Thursday, December 13, 2007

Novel Food : The Hindi Bindi Club & Mango Lassi

Some time back, when I was browsing through our local library, I saw an interesting book on the display - "The Hindi Bindi Club : A novel with recipes" by Monica Pradhan. I picked up the book without opening, thinking it's Monica Bhide. I had read Vee's article about her here.

But this is Monica Pradhan. An American daughter of an immigrant mother, herself, she has written this novel about 6 women. 3 pairs of mothers and daughters. Meenal & Kiran Deshpande, Saroj& Preity Chawla and Uma &Rani Basu-McGuiness. The three mothers are the immigrants from India. The author points out that since they migrated probably a quarter of a century back when there were not as many immigrants from a particular region, so instead of forming the regional club in pardes - foreign land, the three mothers become the closest friends, sharing their joys and sorrows, celebrating old traditions while welcoming the new changes. They are there for each other through thick and thin from their nubile bride days to now the twilight zone. Their daughters are aware of their heritage. but sometimes they get caught in the cultural dilemma. They call their mothers' group a "Hindi Bindi Club". The daughters make their own choices, sometimes without caring what their families or moms may think. The daughters have grown up together but they are not exactly close friends like their moms are or like their moms expect them to be. They have their fair shares of jealousy and cold vibes!

It's a fun novel to read especially since it comes with the recipes. The mothers' traditional recipes like Shukto, Sarson da saag, Samosa, chai, green beans bhaaji and their daughters' fusion cooking like chocolate truffle sandesh, Shrimp coconut curry & dessert porridge (kheer!).

As per the back cover of the book -
"For decades they have remained close, sharing treasured recipes, honored customs, and the challenges of women shaped by ancient ways yet living modern lives. They are the Hindi-Bindi Club, a nickname given by their American daughters to the mothers who left India to start anew—daughters now grown and facing struggles of their own.For Kiran, Preity, and Rani, adulthood bears the indelible stamp of their upbringing, from the ways they tweak their mothers’ cooking to suit their Western lifestyles to the ways they reject their mothers’ most fervent beliefs. Now, bearing the disappointments and successes of their chosen paths, these daughters are drawn inexorably home.Kiran, divorced, will seek a new beginning—this time requesting the aid of an ancient tradition she once dismissed. Preity will confront an old heartbreak—and a hidden shame. And Rani will face her demons as an artist and a wife. All will question whether they have the courage of the Hindi-Bindi Club, to hold on to their dreams—or to create new ones.An elegant tapestry of East and West, peppered with food and ceremony, wisdom and sensuality, this luminous novel breathes new life into timeless themes."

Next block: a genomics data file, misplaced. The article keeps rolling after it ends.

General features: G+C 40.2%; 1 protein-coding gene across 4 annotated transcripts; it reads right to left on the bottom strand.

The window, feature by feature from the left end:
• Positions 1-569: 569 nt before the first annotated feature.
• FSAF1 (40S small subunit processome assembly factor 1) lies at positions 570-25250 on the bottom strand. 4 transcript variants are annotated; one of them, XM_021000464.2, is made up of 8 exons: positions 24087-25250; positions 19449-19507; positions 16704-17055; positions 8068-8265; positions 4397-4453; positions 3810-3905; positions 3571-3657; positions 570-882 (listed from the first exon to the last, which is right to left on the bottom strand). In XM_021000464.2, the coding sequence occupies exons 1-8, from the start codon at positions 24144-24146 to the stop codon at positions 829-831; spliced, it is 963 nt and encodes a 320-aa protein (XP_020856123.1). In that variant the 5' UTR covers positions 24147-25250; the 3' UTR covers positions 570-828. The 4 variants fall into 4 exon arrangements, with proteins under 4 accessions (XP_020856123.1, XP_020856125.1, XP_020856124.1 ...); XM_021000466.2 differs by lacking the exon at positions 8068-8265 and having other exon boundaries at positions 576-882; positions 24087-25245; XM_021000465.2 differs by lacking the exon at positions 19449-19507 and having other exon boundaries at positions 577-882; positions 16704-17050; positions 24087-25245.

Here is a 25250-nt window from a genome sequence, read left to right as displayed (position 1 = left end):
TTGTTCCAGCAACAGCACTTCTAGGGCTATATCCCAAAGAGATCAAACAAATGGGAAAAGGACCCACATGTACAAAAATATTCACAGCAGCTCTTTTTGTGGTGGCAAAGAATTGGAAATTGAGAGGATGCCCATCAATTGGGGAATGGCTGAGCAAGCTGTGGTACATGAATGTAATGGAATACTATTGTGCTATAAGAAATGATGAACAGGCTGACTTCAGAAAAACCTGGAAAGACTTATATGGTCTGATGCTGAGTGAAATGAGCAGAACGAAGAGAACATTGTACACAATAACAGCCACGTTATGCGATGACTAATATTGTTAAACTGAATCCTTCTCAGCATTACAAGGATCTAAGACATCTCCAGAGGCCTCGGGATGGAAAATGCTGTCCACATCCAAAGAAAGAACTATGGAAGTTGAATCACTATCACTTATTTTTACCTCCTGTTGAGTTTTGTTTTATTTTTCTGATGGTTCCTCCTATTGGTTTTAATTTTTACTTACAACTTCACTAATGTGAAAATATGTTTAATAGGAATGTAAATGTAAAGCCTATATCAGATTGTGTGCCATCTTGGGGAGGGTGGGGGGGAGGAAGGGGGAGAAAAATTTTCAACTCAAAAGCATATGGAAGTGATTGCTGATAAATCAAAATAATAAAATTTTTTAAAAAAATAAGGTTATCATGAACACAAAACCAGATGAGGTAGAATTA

My favorite part of the book? Well, many times while reading many novels I have come across tiny italics where expressions in foreign languages are written. Sometimes French, sometimes German or Italian. ("Au Revoir" and such!) This is for the first time, I saw Marathi sentences written in tiny italics. and that too which are still used by my mom. like "Mazzi ga sonu ti!" (My sweetheart!) or "pillu" (My baby!) or some sentences seem to be like Gudiya - my daughter speaking like "Hot Hot" after tasting the curry and mom asking "Tikhat ki garam?" (Hot as in spicy or hot as in hot?) or "tu maazi mummy aayye!" ("You are my mom!").
I couldn't help thinking, which one of them will be me after 30 years and which one of the daughters, Gudiya will turn into? well, such a silly thought, I told myself and brushed it aside!!

I enjoyed reading this book.For more about the author -

And now to the recipes. There is a recipe by Meenal Deshpande for mango Lassi. I have adapted the recipe to suit our taste.

Mango Lassi (Serves 2)
1 cup Alphonso Mango pulp (or more if you like)
1 cup plain non fat yogurt
A pinch of salt
1/2 cup water
2 tbsp sugar (Optional)
A pinch of saffron threads
1/4 tsp Mango essence (Optional)

Mint leaves

1. Whirl mango, yogurt, cardamom powder, saffron, salt, mango essence & water in a blender till smooth. Give it a taste and adjust sugar if you prefer.
2. Pour into tall glasses. Garnish with mint.
1. Recipe for Mango Lassi adapted from "The Hindi Bindi club" by Ms. Monica Pradhan.
This is my contribution to "Novel Food : Winter 2007 Edition".


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